Clean Energy Canada | Report: The Case for Municipal Participation in the Canadian Energy Strategy
May 30, 2013

A canadian energy strategy - front page

Local governments are as yet uninvolved with Canada’s developing national energy strategy, but have much to gain by engaging with their provincial counterparts now, while the plan is in its formative stages.

That’s the gist of A Canadian Energy Strategy: Why Local Governments Should Care, released by the Centre for Civic Governance and Columbia Institute and co-authored by yours truly.

The Centre released the report in advance of the annual Federation of Canadian Municipalities conference, which kicks off Friday in Vancouver.

Over the past year, Premier Alison Redford has been leading the development of a Canadian energy strategy through the Council of the Federation—an organization of provincial premiers. Such a plan would seek to guide the nation’s future energy development. It could also serve as a pathway to a low-carbon economy.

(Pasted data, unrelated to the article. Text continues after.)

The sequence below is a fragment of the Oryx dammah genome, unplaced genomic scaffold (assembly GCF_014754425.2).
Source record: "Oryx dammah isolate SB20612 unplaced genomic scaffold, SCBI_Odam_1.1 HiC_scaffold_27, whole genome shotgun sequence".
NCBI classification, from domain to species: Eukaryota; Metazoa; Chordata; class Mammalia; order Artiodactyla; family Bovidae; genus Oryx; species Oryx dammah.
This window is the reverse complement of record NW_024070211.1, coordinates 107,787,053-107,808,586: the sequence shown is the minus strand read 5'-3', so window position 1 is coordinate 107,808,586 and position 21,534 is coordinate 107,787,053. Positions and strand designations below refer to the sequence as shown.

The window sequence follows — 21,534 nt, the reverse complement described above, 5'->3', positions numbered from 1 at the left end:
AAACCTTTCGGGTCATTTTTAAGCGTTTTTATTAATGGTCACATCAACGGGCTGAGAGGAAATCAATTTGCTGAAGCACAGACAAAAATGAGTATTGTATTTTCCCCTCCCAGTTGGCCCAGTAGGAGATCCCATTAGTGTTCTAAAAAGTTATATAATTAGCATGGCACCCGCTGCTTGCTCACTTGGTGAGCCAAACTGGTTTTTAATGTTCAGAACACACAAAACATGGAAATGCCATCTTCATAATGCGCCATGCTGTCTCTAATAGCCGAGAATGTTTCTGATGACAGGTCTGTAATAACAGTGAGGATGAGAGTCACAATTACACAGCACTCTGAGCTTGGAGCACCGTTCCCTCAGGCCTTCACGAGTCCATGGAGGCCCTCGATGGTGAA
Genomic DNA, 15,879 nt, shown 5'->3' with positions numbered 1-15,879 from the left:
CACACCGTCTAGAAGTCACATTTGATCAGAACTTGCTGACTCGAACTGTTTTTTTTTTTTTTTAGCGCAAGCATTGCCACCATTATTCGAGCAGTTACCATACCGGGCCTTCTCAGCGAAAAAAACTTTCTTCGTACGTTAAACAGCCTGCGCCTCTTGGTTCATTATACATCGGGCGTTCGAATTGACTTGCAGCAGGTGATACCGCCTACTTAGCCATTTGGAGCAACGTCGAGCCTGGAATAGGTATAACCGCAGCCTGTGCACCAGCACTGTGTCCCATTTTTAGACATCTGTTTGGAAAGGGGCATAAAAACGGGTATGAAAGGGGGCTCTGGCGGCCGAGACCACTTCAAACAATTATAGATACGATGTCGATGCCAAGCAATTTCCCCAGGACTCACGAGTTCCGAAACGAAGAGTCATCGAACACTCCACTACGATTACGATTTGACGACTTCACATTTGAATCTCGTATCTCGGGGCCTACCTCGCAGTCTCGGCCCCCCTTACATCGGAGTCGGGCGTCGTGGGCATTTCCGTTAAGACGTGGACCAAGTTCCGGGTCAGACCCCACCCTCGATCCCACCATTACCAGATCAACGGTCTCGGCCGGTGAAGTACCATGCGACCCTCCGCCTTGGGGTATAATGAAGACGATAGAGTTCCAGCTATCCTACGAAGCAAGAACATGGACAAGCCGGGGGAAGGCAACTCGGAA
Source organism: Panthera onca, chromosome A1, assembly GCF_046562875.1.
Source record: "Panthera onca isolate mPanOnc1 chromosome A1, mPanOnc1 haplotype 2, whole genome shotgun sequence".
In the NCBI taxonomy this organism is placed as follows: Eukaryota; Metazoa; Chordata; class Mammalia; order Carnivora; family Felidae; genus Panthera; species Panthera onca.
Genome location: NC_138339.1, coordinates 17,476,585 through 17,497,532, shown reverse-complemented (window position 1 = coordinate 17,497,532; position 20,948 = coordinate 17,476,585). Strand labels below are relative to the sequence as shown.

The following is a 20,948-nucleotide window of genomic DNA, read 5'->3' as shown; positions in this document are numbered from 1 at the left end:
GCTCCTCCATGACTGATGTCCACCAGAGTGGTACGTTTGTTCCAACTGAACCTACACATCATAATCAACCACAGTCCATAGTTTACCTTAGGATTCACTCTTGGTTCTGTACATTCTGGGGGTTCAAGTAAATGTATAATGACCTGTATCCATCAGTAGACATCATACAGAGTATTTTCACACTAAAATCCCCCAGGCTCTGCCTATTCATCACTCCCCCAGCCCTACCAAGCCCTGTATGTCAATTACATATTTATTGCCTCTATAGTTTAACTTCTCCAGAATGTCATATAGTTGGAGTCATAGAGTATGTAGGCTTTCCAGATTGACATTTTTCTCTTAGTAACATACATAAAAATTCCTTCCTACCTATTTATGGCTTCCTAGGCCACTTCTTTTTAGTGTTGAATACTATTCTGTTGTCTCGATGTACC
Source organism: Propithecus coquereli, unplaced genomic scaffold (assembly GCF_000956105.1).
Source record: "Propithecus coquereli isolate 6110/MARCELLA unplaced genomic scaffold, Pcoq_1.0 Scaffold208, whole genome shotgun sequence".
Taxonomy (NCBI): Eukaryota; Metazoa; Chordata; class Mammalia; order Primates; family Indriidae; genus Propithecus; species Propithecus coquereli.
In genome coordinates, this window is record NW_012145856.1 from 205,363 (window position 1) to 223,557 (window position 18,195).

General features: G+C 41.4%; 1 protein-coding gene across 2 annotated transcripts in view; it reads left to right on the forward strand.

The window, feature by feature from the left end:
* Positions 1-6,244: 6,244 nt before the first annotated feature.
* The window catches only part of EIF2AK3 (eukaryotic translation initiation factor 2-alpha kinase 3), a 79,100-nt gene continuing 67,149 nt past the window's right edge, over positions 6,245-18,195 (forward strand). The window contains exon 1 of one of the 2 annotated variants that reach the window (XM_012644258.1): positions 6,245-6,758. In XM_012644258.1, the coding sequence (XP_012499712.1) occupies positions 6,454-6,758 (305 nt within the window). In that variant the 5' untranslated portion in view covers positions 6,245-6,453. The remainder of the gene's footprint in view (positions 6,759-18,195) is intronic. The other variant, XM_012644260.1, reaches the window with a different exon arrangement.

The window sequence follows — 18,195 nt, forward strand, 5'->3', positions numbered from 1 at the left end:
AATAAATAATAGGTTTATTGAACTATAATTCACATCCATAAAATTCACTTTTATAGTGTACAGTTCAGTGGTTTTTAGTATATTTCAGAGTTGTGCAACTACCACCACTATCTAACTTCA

The report makes a case for why municipalities have a lot of skin in the energy game. For example, as international energy prices become increasingly volatile, many municipalities are seeking ways to reduce their dependence on foreign energy.

Furthermore, as Superstorm Sandy made clear last year, climate disruption will place significant strains on municipal infrastructure in the coming years.

Just like the impacts of climate change, any Canadian energy strategy would ultimately hit the ground at the local-government level. Municipal governments are particularly well suited to driving progress towards energy efficiency, public transportation, and district energy.

A number of leading municipalities—including the City of North Vancouver, the City of Burnaby, and a variety of regional and rural governments—endorsed A New Energy Vision for Canada and Towards a Clean Energy Accord, both of which make the case that any Canadian energy strategy or framework must at its core reduce our fossil fuel dependence and transition the nation to a clean-energy economy.

We hope this new report serves as a useful tool for local governments, and we look forward to continued collaboration with municipal clean energy leaders.